Remember when I said Inquiry is hard? Apparently, I was getting ahead of myself. Counting is hard. No, not that counting. Like, the 1, 2, 3 kind of counting.
Some days I need to breath and realize the hardest things for high schoolers can be the most mundane and seemingly simple tasks.
So Wednesday and Thursday we took a look at our flies and removed any larva that had hatched and placed them in a culture tube. This requires students to examine their petri dishes closely, to see if hatched larva are crawling around. They then picked them up with a toothpick (all if them at once if they could) and placed the toothpick in the tube. This makes it easy for the larva to crawl off instead of trying to make them get off.
Teacher prep note: You’ll want to “score” the top layer of your fly food. This requires a normal amount (8-10 grains) of yeast and then 3 drops of water and using a popsicle stick, knife, of something flat you want to mash the top layer (see pic above) so that it becomes mashed and the yeast is mixed in. This is easier for the larva to eat, rather than regular sized yeast for adult flies.
After transferring the larva we marked on the tube how many were in there, for our data purposes. We did this for two days, which allowed for the embryos to have plenty of time to hatch if they were going to (aka – not die).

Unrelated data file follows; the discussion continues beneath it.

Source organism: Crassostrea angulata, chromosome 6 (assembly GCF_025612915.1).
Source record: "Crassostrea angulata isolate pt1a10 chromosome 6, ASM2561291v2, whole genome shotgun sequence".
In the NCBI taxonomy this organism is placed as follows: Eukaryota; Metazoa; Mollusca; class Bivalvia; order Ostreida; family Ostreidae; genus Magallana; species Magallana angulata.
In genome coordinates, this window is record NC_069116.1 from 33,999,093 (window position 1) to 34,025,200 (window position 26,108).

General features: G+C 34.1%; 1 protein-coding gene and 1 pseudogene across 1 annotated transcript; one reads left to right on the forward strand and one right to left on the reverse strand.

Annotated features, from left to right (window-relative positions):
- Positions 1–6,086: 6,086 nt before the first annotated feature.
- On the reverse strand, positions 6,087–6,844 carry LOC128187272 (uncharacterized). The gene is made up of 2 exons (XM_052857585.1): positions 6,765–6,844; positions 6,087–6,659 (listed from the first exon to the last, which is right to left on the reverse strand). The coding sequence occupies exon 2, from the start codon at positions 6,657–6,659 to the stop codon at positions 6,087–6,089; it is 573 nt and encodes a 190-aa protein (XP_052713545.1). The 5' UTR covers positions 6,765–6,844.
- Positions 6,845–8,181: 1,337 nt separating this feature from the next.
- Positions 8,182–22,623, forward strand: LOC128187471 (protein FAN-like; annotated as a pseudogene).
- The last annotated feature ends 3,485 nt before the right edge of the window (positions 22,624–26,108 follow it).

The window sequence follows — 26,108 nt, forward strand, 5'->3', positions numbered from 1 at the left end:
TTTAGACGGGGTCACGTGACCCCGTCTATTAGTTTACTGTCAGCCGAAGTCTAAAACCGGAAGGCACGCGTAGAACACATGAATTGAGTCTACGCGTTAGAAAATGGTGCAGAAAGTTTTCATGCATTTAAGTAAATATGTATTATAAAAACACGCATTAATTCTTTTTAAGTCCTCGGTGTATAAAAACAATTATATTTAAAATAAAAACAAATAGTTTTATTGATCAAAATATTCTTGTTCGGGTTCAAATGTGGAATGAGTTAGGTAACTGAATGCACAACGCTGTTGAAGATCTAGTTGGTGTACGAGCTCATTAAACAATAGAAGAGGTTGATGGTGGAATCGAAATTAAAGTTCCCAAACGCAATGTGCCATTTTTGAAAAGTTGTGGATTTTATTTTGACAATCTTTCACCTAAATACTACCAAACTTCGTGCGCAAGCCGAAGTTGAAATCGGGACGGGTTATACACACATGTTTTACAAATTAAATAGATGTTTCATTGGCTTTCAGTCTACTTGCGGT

Today we took the petri dishes and counted* the remaining intact embryos, meaning the dead ones (They had been incubated for almost 4 days). This task was also not easy because of the technique of picking up embryos with toothpicks. A quick how-to video can be viewed here, skillfully captured with one hand holding the camera over the scope lens and the other picking embryos. We placed those embryos on a microscope slide because since they are dead we want to examine them closer up to see WHY they died. The directions students got can be seen below:
Students were asked to place ANY embryo that still had an organism in it (see: dead) to be transferred to a microscope slide. They then had to record how many that was. Remember, previously they had recorded how many larva they had and of course the initial number of embryos they started with. The bleach was just ordinary bleach and was used to dissolve the egg shell. Our wicking device was cut up pieces of notecard. The water can be immediately wicked away after application, it’s just used to wash away the bleach. I then dropped in one drop of Hoyer’s Medium which is used as a mounting solution. Then to facilitate the mounting we placed them under a heat lamp that had been heating a hardtop surface to 37°C, although warmer is better, I wouldn’t go lower. That heat was applied for a couple hours.
Due to MLK day Monday we will be waiting a couple days for our larva to develop into flies and we’ll be back in business on Friday. Until then, happy trails.
*Why is this part so hard for students to do correctly? Explaining the importance of having accurate data and not quitting, even if they have a lot of embryos, seems to not make a difference to most. #FreshmanProblems?